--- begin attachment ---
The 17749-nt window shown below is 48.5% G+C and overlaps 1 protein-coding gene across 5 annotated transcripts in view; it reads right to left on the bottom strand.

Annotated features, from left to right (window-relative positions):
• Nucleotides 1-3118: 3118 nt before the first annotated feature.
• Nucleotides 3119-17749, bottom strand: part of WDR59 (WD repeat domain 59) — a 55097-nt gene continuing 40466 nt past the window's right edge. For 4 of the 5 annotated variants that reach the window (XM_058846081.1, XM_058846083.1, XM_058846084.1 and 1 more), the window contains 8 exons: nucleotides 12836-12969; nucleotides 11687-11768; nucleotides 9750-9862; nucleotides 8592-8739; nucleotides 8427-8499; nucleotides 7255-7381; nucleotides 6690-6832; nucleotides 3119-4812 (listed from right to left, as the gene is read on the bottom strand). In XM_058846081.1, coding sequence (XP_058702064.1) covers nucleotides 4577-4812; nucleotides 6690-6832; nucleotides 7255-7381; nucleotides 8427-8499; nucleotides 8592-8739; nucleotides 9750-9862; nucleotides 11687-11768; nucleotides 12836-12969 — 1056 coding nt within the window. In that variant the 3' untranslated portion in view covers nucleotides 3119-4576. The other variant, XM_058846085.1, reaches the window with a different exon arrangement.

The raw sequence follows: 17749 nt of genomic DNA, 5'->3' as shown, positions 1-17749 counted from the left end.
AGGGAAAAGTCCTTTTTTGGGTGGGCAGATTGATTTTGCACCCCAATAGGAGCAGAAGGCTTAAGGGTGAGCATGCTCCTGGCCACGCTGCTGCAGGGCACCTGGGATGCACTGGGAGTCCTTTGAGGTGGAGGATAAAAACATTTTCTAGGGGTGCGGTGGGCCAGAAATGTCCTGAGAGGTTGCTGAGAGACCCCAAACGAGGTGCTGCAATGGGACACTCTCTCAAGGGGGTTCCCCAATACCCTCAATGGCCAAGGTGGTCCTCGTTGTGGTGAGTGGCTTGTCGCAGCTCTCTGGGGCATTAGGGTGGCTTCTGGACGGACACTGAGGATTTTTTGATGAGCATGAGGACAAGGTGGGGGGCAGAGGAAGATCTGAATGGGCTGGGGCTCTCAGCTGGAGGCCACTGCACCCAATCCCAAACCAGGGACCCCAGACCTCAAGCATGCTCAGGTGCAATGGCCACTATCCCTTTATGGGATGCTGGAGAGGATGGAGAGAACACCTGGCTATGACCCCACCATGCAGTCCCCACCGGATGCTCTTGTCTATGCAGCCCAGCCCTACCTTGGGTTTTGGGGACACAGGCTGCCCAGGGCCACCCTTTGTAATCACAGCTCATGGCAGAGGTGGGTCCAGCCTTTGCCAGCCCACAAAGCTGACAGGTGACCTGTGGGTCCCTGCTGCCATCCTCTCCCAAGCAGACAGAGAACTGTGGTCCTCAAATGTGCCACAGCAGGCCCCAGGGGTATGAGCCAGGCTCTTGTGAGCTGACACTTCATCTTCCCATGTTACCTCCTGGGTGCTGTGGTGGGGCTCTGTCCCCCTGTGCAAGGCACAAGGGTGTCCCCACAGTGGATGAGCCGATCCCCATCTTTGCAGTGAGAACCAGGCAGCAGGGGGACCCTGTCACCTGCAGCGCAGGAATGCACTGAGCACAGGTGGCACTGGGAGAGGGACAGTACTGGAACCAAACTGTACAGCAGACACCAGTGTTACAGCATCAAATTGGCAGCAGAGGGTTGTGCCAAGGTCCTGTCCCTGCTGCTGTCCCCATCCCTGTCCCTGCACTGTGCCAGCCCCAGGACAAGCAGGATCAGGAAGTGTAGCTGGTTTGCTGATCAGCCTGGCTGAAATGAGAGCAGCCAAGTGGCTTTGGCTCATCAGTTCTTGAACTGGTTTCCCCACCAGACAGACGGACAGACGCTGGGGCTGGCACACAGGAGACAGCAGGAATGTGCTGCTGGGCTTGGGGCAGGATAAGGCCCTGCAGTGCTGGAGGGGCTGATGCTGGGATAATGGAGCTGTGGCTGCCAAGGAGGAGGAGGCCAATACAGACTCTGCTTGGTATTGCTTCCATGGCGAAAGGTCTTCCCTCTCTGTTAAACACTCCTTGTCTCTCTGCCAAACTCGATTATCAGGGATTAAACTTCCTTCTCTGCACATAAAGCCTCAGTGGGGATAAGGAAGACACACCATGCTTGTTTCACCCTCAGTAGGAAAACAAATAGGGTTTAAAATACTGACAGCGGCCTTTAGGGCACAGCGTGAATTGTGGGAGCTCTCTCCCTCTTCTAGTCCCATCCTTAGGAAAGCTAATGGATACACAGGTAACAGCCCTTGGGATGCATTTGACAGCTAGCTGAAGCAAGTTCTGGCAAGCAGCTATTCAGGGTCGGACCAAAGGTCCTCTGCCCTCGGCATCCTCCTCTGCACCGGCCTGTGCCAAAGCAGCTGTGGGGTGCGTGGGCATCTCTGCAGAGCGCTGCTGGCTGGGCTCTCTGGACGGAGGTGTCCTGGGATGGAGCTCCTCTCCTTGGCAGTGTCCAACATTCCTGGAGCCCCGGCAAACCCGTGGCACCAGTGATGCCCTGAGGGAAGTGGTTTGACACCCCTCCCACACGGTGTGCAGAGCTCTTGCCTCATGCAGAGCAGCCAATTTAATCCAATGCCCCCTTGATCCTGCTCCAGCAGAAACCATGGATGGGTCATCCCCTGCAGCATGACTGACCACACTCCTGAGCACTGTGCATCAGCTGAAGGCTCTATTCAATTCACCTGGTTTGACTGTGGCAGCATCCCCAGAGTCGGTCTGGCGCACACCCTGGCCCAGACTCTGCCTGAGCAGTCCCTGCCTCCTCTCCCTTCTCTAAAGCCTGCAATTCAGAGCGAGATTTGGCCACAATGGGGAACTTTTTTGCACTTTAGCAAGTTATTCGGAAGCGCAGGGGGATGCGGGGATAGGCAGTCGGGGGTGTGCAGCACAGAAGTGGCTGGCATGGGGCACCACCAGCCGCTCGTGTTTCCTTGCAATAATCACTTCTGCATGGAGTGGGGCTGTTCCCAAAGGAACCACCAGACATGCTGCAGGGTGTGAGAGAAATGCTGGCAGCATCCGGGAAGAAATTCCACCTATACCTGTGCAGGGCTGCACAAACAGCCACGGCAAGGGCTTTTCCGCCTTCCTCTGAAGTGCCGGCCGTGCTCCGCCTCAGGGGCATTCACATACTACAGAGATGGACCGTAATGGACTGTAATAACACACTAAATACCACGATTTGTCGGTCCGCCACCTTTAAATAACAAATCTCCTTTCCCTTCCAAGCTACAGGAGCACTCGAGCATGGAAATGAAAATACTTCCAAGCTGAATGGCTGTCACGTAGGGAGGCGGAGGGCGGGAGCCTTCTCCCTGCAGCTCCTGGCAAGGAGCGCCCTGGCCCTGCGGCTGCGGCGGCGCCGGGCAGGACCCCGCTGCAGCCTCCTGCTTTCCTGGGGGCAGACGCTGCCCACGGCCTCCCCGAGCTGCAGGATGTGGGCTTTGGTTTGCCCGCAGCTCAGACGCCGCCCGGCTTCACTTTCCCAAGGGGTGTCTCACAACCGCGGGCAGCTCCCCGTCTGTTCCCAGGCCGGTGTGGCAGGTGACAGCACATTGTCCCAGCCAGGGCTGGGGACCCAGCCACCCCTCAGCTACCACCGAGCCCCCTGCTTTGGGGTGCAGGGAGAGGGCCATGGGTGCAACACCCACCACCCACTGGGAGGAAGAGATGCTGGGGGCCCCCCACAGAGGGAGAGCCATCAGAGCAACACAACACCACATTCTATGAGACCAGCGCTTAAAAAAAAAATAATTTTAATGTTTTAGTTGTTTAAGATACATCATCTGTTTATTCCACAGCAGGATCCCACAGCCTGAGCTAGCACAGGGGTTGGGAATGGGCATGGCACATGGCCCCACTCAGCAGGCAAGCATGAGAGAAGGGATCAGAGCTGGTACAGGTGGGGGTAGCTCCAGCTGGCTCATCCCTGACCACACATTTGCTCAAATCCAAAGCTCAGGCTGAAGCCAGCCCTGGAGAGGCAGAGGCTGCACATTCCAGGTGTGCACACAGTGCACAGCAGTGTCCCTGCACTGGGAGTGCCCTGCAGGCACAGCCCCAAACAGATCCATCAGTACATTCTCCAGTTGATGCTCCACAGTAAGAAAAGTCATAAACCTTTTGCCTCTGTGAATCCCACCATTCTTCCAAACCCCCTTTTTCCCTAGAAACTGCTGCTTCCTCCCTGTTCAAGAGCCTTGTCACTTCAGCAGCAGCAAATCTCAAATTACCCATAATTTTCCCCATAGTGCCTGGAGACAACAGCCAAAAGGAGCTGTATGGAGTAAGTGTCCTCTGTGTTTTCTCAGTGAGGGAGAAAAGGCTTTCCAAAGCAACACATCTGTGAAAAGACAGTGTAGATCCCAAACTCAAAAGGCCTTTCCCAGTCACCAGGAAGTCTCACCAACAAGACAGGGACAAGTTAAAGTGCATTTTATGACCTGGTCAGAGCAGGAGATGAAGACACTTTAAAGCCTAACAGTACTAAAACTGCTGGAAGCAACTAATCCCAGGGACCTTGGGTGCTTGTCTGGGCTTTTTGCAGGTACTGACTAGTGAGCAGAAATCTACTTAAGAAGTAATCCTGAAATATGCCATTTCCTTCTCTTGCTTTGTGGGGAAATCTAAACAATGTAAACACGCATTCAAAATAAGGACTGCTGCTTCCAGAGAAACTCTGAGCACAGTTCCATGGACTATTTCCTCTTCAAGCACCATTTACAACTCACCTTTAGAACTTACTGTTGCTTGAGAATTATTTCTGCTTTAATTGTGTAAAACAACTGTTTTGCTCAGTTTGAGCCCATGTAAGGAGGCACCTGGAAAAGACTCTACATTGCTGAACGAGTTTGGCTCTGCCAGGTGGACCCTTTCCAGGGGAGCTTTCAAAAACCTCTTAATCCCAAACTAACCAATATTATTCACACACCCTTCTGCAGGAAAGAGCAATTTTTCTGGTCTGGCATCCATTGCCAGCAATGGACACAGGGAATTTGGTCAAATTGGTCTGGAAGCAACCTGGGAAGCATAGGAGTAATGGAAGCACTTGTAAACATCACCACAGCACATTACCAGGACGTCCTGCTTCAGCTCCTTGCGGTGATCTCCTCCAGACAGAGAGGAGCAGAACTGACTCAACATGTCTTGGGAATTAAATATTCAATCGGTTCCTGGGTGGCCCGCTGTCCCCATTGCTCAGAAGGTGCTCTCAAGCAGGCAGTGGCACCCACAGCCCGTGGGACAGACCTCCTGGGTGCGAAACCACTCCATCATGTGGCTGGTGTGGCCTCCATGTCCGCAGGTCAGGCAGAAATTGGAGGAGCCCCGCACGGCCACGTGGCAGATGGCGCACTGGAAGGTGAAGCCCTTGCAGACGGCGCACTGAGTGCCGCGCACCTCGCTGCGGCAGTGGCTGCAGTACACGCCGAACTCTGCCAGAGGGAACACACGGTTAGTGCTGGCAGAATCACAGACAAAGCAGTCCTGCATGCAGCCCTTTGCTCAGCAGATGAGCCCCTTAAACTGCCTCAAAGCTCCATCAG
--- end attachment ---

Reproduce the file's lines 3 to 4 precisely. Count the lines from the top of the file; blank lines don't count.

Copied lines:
• Nucleotides 1-3118: 3118 nt before the first annotated feature.
• Nucleotides 3119-17749, bottom strand: part of WDR59 (WD repeat domain 59) — a 55097-nt gene continuing 40466 nt past the window's right edge. For 4 of the 5 annotated variants that reach the window (XM_058846081.1, XM_058846083.1, XM_058846084.1 and 1 more), the window contains 8 exons: nucleotides 12836-12969; nucleotides 11687-11768; nucleotides 9750-9862; nucleotides 8592-8739; nucleotides 8427-8499; nucleotides 7255-7381; nucleotides 6690-6832; nucleotides 3119-4812 (listed from right to left, as the gene is read on the bottom strand). In XM_058846081.1, coding sequence (XP_058702064.1) covers nucleotides 4577-4812; nucleotides 6690-6832; nucleotides 7255-7381; nucleotides 8427-8499; nucleotides 8592-8739; nucleotides 9750-9862; nucleotides 11687-11768; nucleotides 12836-12969 — 1056 coding nt within the window. In that variant the 3' untranslated portion in view covers nucleotides 3119-4576. The other variant, XM_058846085.1, reaches the window with a different exon arrangement.